Ativan (Lorazepam) Vs. Xanax (Alprazolam) | Differences & Similarities

While Ativan and Xanax have lots of similarities, they also have quite a few differences as well. Similarities range from the kind of drug they are to the side effects they can bring on, while differences include what the two drugs treat and as well as their dosages and half-lives.

Ativan is the brand name for lorazepam and Xanax is the brand name for alprazolam. 

Both drugs are benzodiazepines and are often used for mental health conditions like anxiety disorders. While the two prescription drugs have a lot in common, they are two different drugs and one may be used over the other for a variety of different reasons.

Ativan Vs. Xanax: Differences

Based on their similarities alone, it would be easy for someone to believe that Ativan and Xanax are the same medication. But the two drugs do have their differences, including:


One of the more obvious differences between Ativan and Xanax is their generic name and active ingredient. Ativan’s generic name and active ingredient is lorazepam and Xanax’s generic name and active ingredient is alprazolam.

Approved Treatments

While Ativan and Xanax both treat generalized anxiety disorder, Xanax is also approved to treat panic disorders and panic attacks with or without agoraphobia. Ativan can also be used in the treatment of seizures and alcohol withdrawal as well.


Xanax and Ativan are also available in different dosages and formulations. Xanax can be found in a liquid, immediate-release tablet, dissolving tablet, and extended-release tablet. Ativan comes in a liquid, injection, and tablet.

No matter the formulation, the strengths Xanax comes in include 0.25, 0.5, 1, 2, and 3 mg. Ativan, on the other hand, is available in 0.5, 1, 2, and 4 mg.


Ativan and Xanax also have two different half-lives. A half-life is the time it takes for half a dose of the drug to leave the body. Ativan’s half-life is about 12 hours, while Xanax’s half-life is about 11 hours

How long the two medications actually stay in your body depends on a variety of factors like overall health, how long you’ve taken the drug, the dose you take, and your weight.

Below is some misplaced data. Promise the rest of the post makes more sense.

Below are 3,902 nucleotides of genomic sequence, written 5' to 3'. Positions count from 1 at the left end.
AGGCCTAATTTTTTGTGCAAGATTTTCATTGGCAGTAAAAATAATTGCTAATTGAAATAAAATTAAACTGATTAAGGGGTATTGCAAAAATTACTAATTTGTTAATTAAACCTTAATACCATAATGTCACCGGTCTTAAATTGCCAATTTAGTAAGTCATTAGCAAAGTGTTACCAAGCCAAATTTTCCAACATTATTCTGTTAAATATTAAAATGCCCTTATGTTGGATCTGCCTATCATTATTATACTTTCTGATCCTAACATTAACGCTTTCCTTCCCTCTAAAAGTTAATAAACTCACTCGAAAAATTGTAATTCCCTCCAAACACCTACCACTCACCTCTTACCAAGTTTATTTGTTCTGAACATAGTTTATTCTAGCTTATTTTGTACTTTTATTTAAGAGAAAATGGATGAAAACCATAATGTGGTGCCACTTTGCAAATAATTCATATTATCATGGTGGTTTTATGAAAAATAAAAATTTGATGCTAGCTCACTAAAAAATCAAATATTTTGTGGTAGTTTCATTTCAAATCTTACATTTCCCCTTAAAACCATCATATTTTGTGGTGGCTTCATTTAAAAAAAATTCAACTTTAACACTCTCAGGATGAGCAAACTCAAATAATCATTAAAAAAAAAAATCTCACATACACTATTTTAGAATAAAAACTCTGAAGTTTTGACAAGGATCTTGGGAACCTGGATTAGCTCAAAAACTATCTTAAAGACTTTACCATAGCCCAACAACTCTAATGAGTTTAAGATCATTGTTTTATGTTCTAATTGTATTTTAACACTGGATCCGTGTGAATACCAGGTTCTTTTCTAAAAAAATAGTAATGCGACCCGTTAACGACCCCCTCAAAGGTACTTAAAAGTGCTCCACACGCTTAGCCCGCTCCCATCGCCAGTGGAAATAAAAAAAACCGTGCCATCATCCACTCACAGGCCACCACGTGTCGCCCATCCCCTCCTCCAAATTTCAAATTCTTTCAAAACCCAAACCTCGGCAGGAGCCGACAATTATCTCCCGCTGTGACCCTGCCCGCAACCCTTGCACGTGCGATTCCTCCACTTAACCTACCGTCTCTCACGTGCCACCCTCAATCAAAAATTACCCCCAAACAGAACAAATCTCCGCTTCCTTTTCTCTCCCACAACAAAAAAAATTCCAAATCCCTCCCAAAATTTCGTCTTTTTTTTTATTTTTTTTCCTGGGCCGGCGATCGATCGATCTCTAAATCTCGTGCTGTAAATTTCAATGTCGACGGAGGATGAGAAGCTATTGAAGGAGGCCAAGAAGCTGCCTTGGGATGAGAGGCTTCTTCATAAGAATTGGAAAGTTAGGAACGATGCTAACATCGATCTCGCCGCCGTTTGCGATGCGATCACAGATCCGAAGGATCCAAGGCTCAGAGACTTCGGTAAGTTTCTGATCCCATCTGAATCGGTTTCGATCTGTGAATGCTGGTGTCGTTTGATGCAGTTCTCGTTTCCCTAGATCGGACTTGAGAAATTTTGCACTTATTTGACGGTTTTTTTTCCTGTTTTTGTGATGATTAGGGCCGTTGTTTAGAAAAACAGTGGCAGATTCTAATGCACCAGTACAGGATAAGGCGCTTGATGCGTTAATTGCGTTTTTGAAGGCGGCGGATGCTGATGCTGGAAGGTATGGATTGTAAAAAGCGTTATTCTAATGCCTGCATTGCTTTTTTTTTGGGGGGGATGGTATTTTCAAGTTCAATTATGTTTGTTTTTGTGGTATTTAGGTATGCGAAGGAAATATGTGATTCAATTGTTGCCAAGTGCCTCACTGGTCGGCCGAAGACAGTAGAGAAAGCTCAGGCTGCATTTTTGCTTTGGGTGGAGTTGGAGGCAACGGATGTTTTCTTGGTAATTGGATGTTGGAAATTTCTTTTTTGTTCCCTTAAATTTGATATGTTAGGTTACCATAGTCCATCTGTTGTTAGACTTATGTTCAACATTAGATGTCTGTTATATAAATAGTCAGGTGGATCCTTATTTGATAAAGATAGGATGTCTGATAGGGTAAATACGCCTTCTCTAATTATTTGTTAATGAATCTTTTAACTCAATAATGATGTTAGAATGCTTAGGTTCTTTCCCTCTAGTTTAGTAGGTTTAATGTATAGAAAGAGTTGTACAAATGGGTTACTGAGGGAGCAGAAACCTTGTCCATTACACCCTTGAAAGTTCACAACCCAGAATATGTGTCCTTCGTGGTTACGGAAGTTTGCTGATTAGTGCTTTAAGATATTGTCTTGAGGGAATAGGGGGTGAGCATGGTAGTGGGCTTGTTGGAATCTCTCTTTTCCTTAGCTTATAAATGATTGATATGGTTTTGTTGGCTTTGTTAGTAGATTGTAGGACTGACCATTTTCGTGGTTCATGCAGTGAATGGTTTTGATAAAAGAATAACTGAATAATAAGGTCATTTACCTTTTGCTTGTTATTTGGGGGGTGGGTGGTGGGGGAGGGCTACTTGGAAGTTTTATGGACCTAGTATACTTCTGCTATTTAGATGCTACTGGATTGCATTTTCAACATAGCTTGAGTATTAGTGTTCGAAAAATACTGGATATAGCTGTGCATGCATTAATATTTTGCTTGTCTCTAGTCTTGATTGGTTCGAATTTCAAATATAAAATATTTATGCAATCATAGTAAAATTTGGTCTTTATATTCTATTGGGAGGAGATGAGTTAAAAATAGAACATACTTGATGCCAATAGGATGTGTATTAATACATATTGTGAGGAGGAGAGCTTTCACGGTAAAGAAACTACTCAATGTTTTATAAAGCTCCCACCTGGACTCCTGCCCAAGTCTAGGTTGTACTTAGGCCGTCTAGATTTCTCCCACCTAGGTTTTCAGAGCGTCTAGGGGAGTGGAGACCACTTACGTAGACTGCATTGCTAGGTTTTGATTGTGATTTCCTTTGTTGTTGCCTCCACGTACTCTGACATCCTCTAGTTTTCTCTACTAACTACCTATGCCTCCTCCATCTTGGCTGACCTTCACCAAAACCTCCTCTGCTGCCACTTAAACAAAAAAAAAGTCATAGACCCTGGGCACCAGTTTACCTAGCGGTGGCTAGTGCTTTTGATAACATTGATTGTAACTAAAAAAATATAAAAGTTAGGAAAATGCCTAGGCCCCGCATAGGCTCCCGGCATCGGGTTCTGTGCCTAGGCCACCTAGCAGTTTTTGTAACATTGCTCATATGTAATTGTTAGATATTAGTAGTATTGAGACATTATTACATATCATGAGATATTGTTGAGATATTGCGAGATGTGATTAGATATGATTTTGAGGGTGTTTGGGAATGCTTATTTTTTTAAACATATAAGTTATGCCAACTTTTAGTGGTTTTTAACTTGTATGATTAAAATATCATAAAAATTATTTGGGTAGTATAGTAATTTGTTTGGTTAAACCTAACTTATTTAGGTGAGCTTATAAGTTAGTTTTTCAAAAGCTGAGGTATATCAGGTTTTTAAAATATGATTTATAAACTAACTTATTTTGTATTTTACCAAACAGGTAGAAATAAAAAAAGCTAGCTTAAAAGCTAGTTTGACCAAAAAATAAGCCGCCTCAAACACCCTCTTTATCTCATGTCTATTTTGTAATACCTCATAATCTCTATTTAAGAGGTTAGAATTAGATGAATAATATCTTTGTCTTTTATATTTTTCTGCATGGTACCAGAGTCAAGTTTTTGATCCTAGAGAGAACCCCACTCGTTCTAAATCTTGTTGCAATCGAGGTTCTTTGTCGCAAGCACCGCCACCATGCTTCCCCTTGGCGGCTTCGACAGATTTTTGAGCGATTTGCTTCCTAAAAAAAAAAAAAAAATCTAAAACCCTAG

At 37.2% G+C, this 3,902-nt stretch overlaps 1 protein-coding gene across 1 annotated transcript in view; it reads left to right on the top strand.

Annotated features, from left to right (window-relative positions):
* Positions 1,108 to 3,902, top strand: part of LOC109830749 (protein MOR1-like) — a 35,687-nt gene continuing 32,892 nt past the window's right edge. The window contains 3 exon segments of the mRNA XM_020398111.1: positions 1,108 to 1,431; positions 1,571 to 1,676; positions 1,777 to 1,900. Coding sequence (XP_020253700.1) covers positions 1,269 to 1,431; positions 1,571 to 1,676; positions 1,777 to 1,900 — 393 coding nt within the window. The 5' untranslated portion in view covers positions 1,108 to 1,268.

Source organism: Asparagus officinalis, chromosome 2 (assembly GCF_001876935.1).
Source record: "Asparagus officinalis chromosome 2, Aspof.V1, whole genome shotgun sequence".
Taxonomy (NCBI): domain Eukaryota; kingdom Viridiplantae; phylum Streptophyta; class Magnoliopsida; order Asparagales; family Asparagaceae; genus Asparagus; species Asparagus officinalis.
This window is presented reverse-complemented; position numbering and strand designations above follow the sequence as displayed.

Ativan Vs. Xanax: Similarities

Ativan and Xanax may have their differences but because they are both benzodiazepines, they also have plenty of similarities as well.

Class Of Medication

As noted above, one of the major similarities between Xanax and Ativan is that they are both benzodiazepines or benzos. 

This is a type of sedative drug that’s typically used to treat anxiety and panic disorders, muscle spasms, and seizures. The two anxiety medications both have a calming effect on the brain and body.

Abuse Potential

Both Xanax and Ativan are classified as Schedule IV controlled substances by the Food and Drug Administration (FDA). This means that while they may not have the most potential for abuse compared to other drugs, they can still lead to dependence and addiction.

Side Effects

Ativan and Xanax also share quite a few side effects.

The most common side effects can include:

  • drowsiness
  • dizziness
  • unsteadiness
  • dry mouth
  • headache
  • blurred vision
  • nausea
  • changes in appetite
  • constipation
  • low blood pressure
  • muscle weakness
  • memory problems
  • confusion
  • fatigue

Drug Interactions

There are also certain medications that shouldn’t be taken with both Xanax and Ativan. When mixed, the combination of the following drugs with Ativan or Xanax can lead to life-threatening reactions:

  • opioids
  • central nervous system (CNS) depressants
  • alcohol
  • antipsychotics